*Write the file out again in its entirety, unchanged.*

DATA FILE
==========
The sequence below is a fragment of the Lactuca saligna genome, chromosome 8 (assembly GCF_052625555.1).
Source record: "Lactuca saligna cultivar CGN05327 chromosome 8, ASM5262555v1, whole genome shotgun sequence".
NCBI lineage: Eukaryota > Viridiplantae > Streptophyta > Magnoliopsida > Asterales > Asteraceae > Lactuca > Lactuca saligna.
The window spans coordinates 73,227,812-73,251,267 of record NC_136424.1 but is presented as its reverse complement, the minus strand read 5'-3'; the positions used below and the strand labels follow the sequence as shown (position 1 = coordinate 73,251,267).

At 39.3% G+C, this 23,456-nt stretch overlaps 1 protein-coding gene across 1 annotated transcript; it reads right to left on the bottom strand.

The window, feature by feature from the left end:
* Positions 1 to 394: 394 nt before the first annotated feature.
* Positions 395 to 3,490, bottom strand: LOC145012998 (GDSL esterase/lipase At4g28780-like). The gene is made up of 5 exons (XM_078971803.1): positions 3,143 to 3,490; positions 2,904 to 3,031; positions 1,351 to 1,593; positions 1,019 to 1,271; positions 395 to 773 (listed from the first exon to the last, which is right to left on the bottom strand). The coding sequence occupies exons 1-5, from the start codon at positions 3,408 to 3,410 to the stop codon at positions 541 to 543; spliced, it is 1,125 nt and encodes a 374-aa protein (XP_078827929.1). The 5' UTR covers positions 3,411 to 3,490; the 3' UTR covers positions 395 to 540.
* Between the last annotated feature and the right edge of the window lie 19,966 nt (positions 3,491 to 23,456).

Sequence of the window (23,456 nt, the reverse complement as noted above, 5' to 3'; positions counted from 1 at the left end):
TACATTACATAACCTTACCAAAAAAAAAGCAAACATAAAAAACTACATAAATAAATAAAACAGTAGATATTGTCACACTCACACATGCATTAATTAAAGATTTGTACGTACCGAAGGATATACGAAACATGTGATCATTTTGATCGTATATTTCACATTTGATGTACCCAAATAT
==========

The sequence below is a fragment of the Lactuca saligna genome, chromosome 8 (assembly GCF_052625555.1).
Source record: "Lactuca saligna cultivar CGN05327 chromosome 8, ASM5262555v1, whole genome shotgun sequence".
NCBI lineage: Eukaryota > Viridiplantae > Streptophyta > Magnoliopsida > Asterales > Asteraceae > Lactuca > Lactuca saligna.
The window spans coordinates 73,227,812-73,251,267 of record NC_136424.1 but is presented as its reverse complement, the minus strand read 5'-3'; the positions used below and the strand labels follow the sequence as shown (position 1 = coordinate 73,251,267).

At 39.3% G+C, this 23,456-nt stretch overlaps 1 protein-coding gene across 1 annotated transcript; it reads right to left on the bottom strand.

The window, feature by feature from the left end:
* Positions 1 to 394: 394 nt before the first annotated feature.
* Positions 395 to 3,490, bottom strand: LOC145012998 (GDSL esterase/lipase At4g28780-like). The gene is made up of 5 exons (XM_078971803.1): positions 3,143 to 3,490; positions 2,904 to 3,031; positions 1,351 to 1,593; positions 1,019 to 1,271; positions 395 to 773 (listed from the first exon to the last, which is right to left on the bottom strand). The coding sequence occupies exons 1-5, from the start codon at positions 3,408 to 3,410 to the stop codon at positions 541 to 543; spliced, it is 1,125 nt and encodes a 374-aa protein (XP_078827929.1). The 5' UTR covers positions 3,411 to 3,490; the 3' UTR covers positions 395 to 540.
* Between the last annotated feature and the right edge of the window lie 19,966 nt (positions 3,491 to 23,456).

Sequence of the window (23,456 nt, the reverse complement as noted above, 5' to 3'; positions counted from 1 at the left end):
TACATTACATAACCTTACCAAAAAAAAAGCAAACATAAAAAACTACATAAATAAATAAAACAGTAGATATTGTCACACTCACACATGCATTAATTAAAGATTTGTACGTACCGAAGGATATACGAAACATGTGATCATTTTGATCGTATATTTCACATTTGATGTACCCAAATAT